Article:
Squints (strabismus)

Squints, also known as strabismus, are caused by the muscles controlling the eye not working together properly causing the eyes to point in slightly different directions. Squints can be constant or intermittent, often only occurring when tired.

Squints vary in severity and are usually spotted in early childhood, affecting around 6% of children.

How does a squint affect vision?

In a young children squints sometimes lead to the development of a ‘lazy eye’. This occurs because the brain ignores the signals from the eye with the squint to avoid double vision. Because the squinting eye is not being used properly, it will eventually stop working to some degree becoming ‘lazy’.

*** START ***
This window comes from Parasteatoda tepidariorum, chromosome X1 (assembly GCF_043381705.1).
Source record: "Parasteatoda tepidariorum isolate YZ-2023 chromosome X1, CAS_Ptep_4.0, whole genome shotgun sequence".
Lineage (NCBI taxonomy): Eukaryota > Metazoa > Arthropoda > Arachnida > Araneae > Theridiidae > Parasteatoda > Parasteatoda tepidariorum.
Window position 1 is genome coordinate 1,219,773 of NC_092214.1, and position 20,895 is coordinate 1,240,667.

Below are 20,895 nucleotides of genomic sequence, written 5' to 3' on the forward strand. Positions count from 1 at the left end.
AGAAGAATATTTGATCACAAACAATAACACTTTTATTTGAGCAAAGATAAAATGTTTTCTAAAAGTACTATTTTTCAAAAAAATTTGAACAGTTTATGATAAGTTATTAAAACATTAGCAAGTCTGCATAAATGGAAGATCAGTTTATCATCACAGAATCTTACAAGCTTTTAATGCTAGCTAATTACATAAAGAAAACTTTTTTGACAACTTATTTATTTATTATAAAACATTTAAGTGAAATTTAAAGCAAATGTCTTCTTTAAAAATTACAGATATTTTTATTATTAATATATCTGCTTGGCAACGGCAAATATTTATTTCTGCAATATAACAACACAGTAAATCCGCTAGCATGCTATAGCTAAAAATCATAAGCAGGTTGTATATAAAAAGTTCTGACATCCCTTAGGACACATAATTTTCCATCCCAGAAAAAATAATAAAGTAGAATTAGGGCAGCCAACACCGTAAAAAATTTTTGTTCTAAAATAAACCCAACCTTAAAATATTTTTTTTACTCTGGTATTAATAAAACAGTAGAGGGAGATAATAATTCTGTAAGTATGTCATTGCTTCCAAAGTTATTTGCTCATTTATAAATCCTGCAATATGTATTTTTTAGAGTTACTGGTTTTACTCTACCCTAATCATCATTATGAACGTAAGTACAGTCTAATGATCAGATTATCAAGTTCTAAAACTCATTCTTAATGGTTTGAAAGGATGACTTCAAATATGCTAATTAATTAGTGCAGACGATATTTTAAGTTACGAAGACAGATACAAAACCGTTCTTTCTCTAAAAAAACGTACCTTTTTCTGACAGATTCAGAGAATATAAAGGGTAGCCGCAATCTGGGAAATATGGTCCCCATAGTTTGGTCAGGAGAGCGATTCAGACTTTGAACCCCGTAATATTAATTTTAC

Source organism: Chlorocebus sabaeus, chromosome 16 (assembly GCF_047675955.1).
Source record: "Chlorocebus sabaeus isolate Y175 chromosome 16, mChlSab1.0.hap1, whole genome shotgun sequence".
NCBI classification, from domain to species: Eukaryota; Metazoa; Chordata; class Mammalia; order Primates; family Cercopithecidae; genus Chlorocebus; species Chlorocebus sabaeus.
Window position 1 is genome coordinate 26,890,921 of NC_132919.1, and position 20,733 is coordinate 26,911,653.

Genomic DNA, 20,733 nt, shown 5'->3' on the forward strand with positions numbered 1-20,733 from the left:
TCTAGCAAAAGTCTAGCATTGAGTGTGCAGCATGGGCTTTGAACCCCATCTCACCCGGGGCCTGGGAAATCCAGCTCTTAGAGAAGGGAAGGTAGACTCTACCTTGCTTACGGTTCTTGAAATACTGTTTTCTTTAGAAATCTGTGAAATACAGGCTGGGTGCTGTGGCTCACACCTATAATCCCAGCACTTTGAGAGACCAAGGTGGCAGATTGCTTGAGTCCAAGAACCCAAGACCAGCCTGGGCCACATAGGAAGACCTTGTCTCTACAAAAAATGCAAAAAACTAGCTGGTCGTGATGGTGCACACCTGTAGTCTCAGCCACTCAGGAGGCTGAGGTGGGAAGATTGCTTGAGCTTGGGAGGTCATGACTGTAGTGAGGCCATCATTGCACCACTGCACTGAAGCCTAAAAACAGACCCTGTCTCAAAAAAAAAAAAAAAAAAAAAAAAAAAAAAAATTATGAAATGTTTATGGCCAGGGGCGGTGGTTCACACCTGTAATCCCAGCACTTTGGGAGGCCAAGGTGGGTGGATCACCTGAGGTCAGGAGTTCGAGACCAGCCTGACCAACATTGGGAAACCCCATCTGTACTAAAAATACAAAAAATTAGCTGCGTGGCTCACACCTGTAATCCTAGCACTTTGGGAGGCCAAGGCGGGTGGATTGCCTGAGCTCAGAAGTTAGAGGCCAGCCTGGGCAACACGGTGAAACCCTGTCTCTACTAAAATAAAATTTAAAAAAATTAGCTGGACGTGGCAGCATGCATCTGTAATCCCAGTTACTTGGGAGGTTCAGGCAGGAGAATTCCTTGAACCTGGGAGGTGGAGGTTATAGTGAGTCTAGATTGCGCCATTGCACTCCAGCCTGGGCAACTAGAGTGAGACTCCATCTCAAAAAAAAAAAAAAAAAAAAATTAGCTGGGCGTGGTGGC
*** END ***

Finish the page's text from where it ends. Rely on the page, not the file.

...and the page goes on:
Can adults develop a squint?

Squints that were corrected as a child sometimes reappear in later life. It's quite rare for adults to develop a squint but when they do occur they often result in double vision. If a squint develops in an adult it is important to find the cause. Your optician can investigate this and refer for treatment where necessary.

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26/06/2015 - 10.00am
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